The classical design of the Banqueting House created a sensation in London
The Banqueting House is the sole survivor of the legendary Palace of Whitehall, once the largest palace of its time in Europe, almost totally destroyed by fire in 1698.
James I was disappointed with his first banqueting house. But not for long, as it burned down in 1619!
When it was completed in 1622, the new banqueting house towered above the surrounding buildings. James I was delighted! The King had wanted an elegant new building in which to host performances of his beloved masques. He turned to the talented Inigo Jones, his highly regarded masque designer and the Surveyor of the King’s Works. Jones used the forms of ancient Roman, and Italian Renaissance architecture to create this impressive building.
In James I’s day the building’s façade had contrasting storeys constructed from honey-coloured and pinkish-brown stone, with ornamental details picked out in white Portland stone. It was a stunning sight for Londoners used to the warm brick tones of the medieval and Tudor Whitehall Palace.
The masque was a sophisticated blend of poetry, propaganda, music, dance, and extravagant and often outlandish costume. James I and his wife Queen Anna loved the masque and sometimes took part. The performances for the royal couple were created by playwright Ben Jonson, with moving scenery and magical settings designed by Inigo Jones.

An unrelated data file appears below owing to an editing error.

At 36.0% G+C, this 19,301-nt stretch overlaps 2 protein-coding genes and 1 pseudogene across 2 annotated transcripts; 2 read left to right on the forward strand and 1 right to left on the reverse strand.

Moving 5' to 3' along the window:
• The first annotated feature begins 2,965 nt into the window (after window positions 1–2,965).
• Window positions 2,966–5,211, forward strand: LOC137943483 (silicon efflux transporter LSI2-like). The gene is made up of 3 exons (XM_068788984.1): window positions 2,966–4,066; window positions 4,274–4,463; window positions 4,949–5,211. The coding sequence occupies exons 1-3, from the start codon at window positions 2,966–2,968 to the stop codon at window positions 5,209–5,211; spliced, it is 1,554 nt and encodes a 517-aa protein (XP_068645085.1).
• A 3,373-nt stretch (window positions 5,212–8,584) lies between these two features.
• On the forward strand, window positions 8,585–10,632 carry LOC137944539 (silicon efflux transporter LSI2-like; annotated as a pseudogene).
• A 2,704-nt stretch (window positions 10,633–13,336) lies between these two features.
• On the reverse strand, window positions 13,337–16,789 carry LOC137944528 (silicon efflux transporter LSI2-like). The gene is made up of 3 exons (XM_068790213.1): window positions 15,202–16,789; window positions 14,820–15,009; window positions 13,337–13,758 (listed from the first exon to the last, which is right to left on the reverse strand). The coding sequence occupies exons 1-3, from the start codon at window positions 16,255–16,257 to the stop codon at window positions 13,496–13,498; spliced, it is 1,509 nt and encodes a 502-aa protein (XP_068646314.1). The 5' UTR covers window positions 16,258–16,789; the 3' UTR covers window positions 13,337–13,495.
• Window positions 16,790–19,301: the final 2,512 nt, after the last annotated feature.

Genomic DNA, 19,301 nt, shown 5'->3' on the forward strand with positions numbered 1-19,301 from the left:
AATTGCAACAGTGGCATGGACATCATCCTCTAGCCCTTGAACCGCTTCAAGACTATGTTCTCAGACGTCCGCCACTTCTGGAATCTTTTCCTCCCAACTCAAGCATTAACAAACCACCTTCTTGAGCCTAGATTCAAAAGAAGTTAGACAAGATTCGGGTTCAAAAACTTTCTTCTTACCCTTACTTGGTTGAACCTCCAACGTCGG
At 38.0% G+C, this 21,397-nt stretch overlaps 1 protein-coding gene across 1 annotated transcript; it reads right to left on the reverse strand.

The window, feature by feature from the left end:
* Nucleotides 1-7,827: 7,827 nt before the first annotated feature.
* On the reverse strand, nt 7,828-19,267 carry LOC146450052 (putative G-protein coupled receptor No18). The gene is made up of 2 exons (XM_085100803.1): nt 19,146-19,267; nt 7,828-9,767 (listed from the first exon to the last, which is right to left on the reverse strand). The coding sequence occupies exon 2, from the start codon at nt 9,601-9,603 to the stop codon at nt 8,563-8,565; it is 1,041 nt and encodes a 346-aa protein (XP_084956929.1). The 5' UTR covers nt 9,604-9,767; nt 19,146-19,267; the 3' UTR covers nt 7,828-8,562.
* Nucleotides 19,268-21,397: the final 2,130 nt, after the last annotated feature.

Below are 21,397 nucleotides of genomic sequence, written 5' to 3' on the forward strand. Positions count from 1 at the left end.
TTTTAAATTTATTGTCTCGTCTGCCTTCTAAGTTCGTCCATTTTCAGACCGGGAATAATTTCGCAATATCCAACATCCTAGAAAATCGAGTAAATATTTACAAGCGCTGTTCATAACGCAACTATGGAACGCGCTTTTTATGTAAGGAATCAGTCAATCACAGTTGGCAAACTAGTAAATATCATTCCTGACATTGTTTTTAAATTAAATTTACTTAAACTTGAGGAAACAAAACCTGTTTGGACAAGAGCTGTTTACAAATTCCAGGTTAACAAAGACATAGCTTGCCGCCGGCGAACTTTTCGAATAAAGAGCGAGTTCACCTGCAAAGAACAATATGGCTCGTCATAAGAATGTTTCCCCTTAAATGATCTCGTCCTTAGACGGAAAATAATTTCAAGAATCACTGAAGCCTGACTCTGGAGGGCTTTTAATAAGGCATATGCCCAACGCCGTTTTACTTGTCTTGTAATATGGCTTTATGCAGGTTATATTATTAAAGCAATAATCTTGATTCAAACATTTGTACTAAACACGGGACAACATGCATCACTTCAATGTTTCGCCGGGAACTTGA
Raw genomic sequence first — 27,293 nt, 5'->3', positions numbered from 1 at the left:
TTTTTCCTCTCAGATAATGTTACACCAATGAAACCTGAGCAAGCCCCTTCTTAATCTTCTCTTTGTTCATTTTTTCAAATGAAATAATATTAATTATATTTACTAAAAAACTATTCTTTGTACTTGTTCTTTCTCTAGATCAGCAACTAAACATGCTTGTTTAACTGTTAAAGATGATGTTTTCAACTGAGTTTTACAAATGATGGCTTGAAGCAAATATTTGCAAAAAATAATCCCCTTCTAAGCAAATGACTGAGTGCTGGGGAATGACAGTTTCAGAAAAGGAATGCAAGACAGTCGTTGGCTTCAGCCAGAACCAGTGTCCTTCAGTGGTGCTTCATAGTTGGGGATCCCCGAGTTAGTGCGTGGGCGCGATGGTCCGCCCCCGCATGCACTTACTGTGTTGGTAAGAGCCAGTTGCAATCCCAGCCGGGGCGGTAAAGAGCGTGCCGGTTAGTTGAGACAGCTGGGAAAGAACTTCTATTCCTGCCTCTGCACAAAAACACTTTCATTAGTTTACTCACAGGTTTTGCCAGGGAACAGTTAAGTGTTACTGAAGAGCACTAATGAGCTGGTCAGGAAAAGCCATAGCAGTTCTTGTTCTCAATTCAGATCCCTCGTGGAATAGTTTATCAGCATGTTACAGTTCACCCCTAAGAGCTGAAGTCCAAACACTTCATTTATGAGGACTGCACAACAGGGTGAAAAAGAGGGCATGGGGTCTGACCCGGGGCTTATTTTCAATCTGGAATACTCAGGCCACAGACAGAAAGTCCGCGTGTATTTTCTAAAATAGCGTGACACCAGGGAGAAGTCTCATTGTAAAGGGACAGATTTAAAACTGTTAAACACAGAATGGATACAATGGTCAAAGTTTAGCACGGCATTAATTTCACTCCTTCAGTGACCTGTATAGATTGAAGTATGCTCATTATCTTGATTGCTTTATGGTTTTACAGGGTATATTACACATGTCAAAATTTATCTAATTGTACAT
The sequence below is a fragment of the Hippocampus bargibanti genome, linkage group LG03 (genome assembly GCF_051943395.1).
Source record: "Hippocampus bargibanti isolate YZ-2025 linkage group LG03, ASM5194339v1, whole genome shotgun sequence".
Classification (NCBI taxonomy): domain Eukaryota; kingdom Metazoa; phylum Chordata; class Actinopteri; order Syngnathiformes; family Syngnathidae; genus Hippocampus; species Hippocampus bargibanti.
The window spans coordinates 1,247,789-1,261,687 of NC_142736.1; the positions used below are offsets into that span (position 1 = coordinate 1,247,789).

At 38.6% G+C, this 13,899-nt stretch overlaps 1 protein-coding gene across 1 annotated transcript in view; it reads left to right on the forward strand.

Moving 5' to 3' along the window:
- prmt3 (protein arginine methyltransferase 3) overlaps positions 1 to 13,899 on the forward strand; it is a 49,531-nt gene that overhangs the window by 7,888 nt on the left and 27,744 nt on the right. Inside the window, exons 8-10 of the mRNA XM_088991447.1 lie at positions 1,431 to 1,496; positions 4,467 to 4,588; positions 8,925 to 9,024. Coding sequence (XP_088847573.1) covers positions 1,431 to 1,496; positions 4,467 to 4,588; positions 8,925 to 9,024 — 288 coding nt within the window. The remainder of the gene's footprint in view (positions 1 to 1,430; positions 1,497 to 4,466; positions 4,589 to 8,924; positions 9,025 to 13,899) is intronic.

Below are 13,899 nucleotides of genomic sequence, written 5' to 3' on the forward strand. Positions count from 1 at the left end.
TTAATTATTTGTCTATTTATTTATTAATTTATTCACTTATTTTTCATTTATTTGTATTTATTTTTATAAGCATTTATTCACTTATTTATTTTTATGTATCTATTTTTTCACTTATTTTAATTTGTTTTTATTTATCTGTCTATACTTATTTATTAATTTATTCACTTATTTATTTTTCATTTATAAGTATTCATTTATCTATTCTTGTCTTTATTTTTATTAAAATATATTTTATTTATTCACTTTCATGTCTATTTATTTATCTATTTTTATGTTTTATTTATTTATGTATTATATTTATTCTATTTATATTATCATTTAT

Despite the delight of the spectacle, the crowded room must have been stiflingly hot, and smoke from the hundreds of flaming torches oppressive. On many occasions performers were a little worse for wear. At the masque, it seems there was always some performer misbehaving, falling over and forgetting their lines, or even being sick!
The first masque performed for James I and Queen Anna in 1605 was the Masque of Blacknesse, in which the Queen danced.
A major fire, started by a maid drying laundry, devastated the palace of Whitehall in 1698. The maid unfortunately perished, but the Banqueting House was saved on the express orders of William III. Its south window was hastily blocked up to stop flames reaching the interior. Huge efforts were made to stem the oncoming fire. After two terrible days the Banqueting House was the sole complete survivor of a once-grand palace of Whitehall.
After 1698 the Banqueting House had a number of different uses. It was used for much of its history as a Chapel Royal. A young Queen Victoria attended services there with her family.
The exterior of the Banqueting House as it is today is the result of a major renovation between 1829 and 1837 by Sir John Soane. He had the building refaced in white Portland Stone. It became a military museum in 1895 and remained so until it was re-opened in 1964 as a historic building and events venue.
Whitehall was known as one of the first examples of Palladianism in British architecture - find out more about what remains within Banqueting House.
Walk in the footsteps of the condemned King and stand at the spot where Charles I's execution took place, just outside Banqueting House.